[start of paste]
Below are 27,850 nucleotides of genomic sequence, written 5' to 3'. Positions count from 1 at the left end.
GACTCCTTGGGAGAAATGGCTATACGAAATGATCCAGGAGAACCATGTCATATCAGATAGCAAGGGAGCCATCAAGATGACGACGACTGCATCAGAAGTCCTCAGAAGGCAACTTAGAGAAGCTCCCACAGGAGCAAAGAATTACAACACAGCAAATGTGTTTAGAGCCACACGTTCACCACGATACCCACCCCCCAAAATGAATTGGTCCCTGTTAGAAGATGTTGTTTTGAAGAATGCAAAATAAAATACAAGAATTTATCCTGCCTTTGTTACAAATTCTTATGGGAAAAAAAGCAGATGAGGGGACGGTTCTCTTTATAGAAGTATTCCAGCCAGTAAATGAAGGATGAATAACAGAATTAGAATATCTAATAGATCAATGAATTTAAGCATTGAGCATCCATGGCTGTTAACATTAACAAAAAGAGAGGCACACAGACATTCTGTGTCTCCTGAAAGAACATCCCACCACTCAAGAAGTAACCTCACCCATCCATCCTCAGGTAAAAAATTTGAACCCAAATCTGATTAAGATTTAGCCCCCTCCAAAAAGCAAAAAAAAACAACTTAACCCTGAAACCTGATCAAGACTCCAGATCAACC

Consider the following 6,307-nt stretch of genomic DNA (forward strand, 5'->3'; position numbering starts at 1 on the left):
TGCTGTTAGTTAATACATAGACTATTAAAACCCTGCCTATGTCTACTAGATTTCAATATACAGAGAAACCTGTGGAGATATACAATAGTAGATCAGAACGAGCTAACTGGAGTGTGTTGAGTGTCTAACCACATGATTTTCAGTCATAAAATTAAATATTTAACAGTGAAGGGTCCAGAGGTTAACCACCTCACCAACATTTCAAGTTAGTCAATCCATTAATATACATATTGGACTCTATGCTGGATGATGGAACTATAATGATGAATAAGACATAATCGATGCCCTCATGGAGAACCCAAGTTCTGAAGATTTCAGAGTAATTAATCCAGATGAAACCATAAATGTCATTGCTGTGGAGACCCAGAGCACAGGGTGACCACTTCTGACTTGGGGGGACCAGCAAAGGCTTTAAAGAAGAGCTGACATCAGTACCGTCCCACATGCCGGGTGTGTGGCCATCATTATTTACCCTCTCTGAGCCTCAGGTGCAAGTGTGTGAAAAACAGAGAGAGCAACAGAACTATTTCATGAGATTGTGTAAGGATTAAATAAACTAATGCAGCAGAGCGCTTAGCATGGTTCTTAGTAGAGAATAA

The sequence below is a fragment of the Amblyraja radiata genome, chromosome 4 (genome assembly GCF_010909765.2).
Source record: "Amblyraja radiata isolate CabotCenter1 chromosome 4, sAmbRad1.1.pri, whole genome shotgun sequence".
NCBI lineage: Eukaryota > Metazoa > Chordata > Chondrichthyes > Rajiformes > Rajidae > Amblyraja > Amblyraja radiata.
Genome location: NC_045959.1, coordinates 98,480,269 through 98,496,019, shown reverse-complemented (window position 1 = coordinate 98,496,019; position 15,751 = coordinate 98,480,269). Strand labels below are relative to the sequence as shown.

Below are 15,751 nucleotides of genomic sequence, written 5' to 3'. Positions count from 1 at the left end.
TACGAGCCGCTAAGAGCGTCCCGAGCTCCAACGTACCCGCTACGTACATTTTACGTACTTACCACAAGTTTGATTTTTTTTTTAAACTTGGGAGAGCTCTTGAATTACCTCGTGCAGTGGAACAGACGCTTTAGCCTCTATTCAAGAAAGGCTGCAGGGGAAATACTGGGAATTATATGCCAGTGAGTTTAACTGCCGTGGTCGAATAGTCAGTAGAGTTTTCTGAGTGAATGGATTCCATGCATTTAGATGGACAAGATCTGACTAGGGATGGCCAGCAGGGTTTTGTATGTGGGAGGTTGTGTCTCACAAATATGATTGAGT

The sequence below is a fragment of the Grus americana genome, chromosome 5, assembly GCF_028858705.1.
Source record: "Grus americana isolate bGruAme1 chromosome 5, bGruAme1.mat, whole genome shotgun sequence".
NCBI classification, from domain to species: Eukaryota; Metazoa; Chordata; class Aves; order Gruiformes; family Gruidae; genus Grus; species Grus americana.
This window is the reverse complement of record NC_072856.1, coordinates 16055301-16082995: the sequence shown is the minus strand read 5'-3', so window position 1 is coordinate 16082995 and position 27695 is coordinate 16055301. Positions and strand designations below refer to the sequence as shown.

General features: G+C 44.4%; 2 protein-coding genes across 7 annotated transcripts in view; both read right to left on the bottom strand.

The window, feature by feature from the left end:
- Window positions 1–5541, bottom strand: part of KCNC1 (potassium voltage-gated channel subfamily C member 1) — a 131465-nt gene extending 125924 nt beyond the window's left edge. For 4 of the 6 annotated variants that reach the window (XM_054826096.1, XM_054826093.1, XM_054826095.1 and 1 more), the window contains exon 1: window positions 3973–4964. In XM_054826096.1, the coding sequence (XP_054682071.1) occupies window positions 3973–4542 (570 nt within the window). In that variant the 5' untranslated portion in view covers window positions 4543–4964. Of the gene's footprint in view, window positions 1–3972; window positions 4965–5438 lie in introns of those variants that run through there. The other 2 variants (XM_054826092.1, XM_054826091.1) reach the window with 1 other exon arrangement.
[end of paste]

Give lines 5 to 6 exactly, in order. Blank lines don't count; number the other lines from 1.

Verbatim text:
The sequence below is a fragment of the Amblyraja radiata genome, chromosome 4 (genome assembly GCF_010909765.2).
Source record: "Amblyraja radiata isolate CabotCenter1 chromosome 4, sAmbRad1.1.pri, whole genome shotgun sequence".